Does MTV care about the LGBT viewers they have (or used to have, at any rate)?

The answer is obvious: Both. Frankly I'm wondering why you felt you had to write an entire article about it.

Cathy Renna Cathy Renna | June 8, 2009 3:29 PM

to have a bit of dialogue about this very topic - which i think is a good thing

I prefer to look at Bruno as a missing link between Borat and Scott Thompson's Buddy Cole character from "Kids in the Hall."

The thing is, a lot of stupid people won't get the satire because stupid people usually don't get satire (and we Americans are notorious for our lack of irony relative to the Brits). There was a lot of people who expressed similar reservations about Borat, fearing it would be seen as promoting prejudice against Jews and Roma, and I'm sure there were people who saw their own bigotry vindicated. In the end, though, the overwhelming majority of viewers knew what the movie was about.

But I think overall, most people will see this movie for what it is: an attempt to use stereotypes to expose bigotry, all the while humiliating and ridiculing the bigots themselves.

Everyone is the butt of the joke in a Sacha Baron Cohen movie.

Sasha Cohen is fueling anti-gay bullying against middle school and high school kids. If you wonder where the killing of young Michael King by a fellow student in California came from, or the recent suicides in Massachusetts and Georgia of kids who were taunted for being gay, or perceived to be gay, look no further than the type of "humor" that Cohen peddles. Gays should be furious about this. Boycotting Bruno really is a "save the children" issue.Cathy- isn't there enough of this Bruno stuff on YouTube to make a judgment without paying Cohen more money?

Raymond Decelles-Smith | June 9, 2009 6:51 PM

I do not appreciate the "humour" of Sasha Baron Cohen. It is interesting to note that the schtick that this son of Levites (Cohen)creates. He tricks celebrities into making fools of themselves by his callous misrepresentations of Muslim or Orthodox Christians or effeminate stereotype of a hedonistic gay person. Mr. Cohen is neither amusing or gay or anything else.

I can assure you that Mr. Cohen will never appropriate to himself a stereotype of an Orthodox Jew. No, Mr. Cohen's characters are drawn from those who are not "members of the tribe."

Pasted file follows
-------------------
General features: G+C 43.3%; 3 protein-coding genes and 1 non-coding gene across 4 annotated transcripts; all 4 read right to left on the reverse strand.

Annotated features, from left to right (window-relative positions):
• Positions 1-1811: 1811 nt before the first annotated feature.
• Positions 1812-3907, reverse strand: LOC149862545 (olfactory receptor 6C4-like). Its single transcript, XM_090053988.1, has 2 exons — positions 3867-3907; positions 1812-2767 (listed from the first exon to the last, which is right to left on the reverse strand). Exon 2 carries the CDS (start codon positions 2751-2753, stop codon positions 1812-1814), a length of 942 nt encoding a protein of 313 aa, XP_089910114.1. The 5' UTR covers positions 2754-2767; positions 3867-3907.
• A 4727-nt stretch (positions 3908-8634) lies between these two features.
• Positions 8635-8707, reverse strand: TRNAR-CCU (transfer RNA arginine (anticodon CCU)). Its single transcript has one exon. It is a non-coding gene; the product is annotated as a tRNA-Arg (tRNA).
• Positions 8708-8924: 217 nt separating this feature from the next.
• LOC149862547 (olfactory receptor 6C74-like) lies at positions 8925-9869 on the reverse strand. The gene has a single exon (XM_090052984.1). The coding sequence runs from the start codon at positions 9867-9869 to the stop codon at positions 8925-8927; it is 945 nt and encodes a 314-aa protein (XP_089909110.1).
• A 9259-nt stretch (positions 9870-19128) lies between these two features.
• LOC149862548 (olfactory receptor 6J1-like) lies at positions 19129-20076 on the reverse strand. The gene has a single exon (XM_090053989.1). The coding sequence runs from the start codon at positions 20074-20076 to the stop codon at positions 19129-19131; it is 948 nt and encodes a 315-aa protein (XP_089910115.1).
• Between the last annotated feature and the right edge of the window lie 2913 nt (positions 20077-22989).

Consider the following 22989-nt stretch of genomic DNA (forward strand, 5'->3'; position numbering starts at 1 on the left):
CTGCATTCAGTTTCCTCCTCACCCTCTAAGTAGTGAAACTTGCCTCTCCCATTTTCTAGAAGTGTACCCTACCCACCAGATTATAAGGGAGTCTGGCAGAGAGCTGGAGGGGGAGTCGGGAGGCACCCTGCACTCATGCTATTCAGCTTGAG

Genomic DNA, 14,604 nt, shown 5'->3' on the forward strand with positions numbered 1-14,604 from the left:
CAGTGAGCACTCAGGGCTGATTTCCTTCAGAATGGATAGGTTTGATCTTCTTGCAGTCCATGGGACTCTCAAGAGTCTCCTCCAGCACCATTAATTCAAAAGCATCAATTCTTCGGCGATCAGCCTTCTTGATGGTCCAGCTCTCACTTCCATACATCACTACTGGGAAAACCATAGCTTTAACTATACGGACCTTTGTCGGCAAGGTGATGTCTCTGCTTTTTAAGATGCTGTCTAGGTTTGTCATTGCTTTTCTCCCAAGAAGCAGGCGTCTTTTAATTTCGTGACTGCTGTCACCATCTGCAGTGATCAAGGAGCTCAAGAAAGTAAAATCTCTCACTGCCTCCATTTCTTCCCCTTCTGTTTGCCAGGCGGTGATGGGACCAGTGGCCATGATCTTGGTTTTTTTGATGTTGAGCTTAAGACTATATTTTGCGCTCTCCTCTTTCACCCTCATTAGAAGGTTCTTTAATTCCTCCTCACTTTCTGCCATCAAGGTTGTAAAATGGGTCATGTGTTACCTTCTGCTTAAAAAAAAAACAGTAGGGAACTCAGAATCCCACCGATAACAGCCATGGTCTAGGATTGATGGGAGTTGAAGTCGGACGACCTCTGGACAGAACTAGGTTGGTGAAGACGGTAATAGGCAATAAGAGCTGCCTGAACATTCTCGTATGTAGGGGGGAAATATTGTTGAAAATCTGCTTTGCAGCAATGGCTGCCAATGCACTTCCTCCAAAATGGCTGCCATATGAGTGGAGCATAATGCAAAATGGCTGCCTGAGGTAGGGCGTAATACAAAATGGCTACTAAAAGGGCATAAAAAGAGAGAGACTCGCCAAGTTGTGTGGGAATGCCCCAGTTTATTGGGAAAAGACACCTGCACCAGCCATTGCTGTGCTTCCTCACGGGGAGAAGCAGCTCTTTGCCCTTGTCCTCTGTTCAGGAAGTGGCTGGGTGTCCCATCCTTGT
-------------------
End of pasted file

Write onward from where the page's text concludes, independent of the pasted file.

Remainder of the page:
Hi, Cathy.

Just to let you know a bit about me, I'm a straight, married mother of two in (gulp, please do not judge me by this next fact) but from (voice drops to a low whisper) from Orange County, Ca.

I realize these few facts about me, alone, should conjure enough imagery about me that should disqualify me from having any legit feedback to offer anyone writing for Bilerico Project.

But, for whatever it's worth, I just saw "Bruno," last night in the "burbs." Actually, in Huntington Beach, Ca, and for the record. Nobody was laughing as hard as I was.


The theater was about 2/3 full. And, unfortunately, there were some children there. I do NOT know why. If anyone were foolish enough to bring a child to this film they should have to go back to take "Parenthood: 101." I mean, if they send you to traffic school for traffic violations, when an adult brings a minor to an "R" film they should have to go to back to "Grow-the-fuck-up. You're-a-parent-now" class. But, that's just my two cents.

In fact, if you want to know the truth. The kids were probably the most silent audience members there.

Which really upset me, too. That movie was freakishly sexual. Funny? Yes. Sure, but it shocked all of us there. And we were grown ups.

So, please, kids were there? NOT MINE. And God forbid my daughter comes home from middle school and says "Hey mom, there's this cute boy in my algebra class and he said he saw "Bruno" this summer. Can I hang out with him after school, sometime?"

I'd be "all like:" "He saw "Bruno?!" Get the hell away from him. No, no, no." And not because of the gay theme, because, ironically, I'm hoping she does get to know people as comfortable in their own skin as Bruno was, but because that movie is WAY too sexual, that's why.

But, these are just my random two cents from a mom in the burbs.

-- Louise On The Left.


Louise! What in the hell are you doing hanging out in the gay ghettos? And when will you be guest posting? :) Did Prince rub himself up against off on you?

For those who don't know Louise, she's the incredibly funny author of Louse on the Left. I subscribe to a lot of RSS feeds, but Louise is 7th in my "Favorites" category because it's arranged alphabetically.

Go forth, my pretties, and unleash mischief on the poor woman's posts about speeding virginity and Kathy Griffin. Just be nice. :)